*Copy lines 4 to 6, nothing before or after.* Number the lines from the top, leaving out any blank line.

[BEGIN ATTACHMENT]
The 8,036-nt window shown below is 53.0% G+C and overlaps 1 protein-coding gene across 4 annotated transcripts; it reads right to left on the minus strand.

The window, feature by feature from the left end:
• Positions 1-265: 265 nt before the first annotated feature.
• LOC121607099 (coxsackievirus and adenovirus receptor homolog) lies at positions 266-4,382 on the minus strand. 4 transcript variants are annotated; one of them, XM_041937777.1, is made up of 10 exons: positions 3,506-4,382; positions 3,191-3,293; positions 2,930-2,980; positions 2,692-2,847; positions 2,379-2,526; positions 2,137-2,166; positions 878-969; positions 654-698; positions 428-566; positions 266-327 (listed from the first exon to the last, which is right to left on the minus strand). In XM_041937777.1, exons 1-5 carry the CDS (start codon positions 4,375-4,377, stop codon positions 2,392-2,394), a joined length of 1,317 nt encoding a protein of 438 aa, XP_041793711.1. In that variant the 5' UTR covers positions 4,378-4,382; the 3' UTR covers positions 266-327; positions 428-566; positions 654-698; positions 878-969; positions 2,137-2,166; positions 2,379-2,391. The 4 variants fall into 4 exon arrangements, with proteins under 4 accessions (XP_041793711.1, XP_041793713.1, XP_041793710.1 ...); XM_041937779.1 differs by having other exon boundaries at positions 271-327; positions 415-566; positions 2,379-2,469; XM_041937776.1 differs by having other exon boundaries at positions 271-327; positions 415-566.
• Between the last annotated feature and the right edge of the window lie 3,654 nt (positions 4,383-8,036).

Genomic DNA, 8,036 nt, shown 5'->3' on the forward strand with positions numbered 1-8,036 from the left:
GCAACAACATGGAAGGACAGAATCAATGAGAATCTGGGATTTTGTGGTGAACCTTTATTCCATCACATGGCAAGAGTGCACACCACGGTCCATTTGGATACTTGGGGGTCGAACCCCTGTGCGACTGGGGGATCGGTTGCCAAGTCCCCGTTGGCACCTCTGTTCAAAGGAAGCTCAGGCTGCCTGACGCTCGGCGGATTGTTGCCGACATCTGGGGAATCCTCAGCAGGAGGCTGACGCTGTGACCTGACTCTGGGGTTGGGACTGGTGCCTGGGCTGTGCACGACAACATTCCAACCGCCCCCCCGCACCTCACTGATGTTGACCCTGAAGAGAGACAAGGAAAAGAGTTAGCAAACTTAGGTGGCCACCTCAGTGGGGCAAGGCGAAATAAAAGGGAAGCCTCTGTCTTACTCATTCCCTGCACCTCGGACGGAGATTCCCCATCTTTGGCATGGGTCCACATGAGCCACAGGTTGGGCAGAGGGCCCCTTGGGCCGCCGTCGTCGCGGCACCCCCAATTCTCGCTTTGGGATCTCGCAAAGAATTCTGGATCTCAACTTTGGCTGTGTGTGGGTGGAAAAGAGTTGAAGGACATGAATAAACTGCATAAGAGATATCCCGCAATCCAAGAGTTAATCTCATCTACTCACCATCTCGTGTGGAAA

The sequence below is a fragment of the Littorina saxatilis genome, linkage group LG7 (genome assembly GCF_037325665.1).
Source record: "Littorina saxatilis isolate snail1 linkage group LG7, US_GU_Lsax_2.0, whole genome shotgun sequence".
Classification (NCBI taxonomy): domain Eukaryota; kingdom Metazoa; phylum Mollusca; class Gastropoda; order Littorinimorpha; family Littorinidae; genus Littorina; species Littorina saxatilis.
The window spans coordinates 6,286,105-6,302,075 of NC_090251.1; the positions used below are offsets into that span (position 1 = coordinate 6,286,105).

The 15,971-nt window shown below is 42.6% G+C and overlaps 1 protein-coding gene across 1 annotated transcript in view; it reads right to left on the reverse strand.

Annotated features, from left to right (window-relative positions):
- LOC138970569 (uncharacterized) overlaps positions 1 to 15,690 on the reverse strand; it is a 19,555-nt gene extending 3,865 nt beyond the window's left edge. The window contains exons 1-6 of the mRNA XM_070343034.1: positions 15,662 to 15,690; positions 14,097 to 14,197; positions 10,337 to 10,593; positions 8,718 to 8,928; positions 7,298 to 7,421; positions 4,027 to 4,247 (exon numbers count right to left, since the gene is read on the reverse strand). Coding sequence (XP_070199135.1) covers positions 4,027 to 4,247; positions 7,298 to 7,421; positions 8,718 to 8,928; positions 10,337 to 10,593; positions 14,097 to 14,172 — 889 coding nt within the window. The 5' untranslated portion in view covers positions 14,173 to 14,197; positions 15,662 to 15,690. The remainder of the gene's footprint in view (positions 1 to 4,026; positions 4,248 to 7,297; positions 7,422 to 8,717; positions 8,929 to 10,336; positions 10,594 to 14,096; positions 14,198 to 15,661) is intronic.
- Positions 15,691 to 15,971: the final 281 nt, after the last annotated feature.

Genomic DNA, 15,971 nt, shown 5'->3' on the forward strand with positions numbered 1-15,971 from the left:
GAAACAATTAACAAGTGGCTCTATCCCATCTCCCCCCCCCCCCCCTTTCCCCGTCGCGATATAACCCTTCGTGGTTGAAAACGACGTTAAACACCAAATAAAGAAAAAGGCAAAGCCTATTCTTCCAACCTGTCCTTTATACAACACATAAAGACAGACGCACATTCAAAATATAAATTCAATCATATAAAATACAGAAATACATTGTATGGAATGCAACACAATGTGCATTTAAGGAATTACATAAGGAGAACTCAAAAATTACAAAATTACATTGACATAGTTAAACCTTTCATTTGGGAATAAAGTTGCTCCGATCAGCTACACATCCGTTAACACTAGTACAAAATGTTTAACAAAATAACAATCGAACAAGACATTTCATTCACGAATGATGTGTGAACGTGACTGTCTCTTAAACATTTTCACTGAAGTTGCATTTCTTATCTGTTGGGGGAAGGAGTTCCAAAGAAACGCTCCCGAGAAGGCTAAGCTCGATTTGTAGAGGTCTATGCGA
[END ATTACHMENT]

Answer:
• LOC121607099 (coxsackievirus and adenovirus receptor homolog) lies at positions 266-4,382 on the minus strand. 4 transcript variants are annotated; one of them, XM_041937777.1, is made up of 10 exons: positions 3,506-4,382; positions 3,191-3,293; positions 2,930-2,980; positions 2,692-2,847; positions 2,379-2,526; positions 2,137-2,166; positions 878-969; positions 654-698; positions 428-566; positions 266-327 (listed from the first exon to the last, which is right to left on the minus strand). In XM_041937777.1, exons 1-5 carry the CDS (start codon positions 4,375-4,377, stop codon positions 2,392-2,394), a joined length of 1,317 nt encoding a protein of 438 aa, XP_041793711.1. In that variant the 5' UTR covers positions 4,378-4,382; the 3' UTR covers positions 266-327; positions 428-566; positions 654-698; positions 878-969; positions 2,137-2,166; positions 2,379-2,391. The 4 variants fall into 4 exon arrangements, with proteins under 4 accessions (XP_041793711.1, XP_041793713.1, XP_041793710.1 ...); XM_041937779.1 differs by having other exon boundaries at positions 271-327; positions 415-566; positions 2,379-2,469; XM_041937776.1 differs by having other exon boundaries at positions 271-327; positions 415-566.
• Between the last annotated feature and the right edge of the window lie 3,654 nt (positions 4,383-8,036).

Genomic DNA, 8,036 nt, shown 5'->3' on the forward strand with positions numbered 1-8,036 from the left: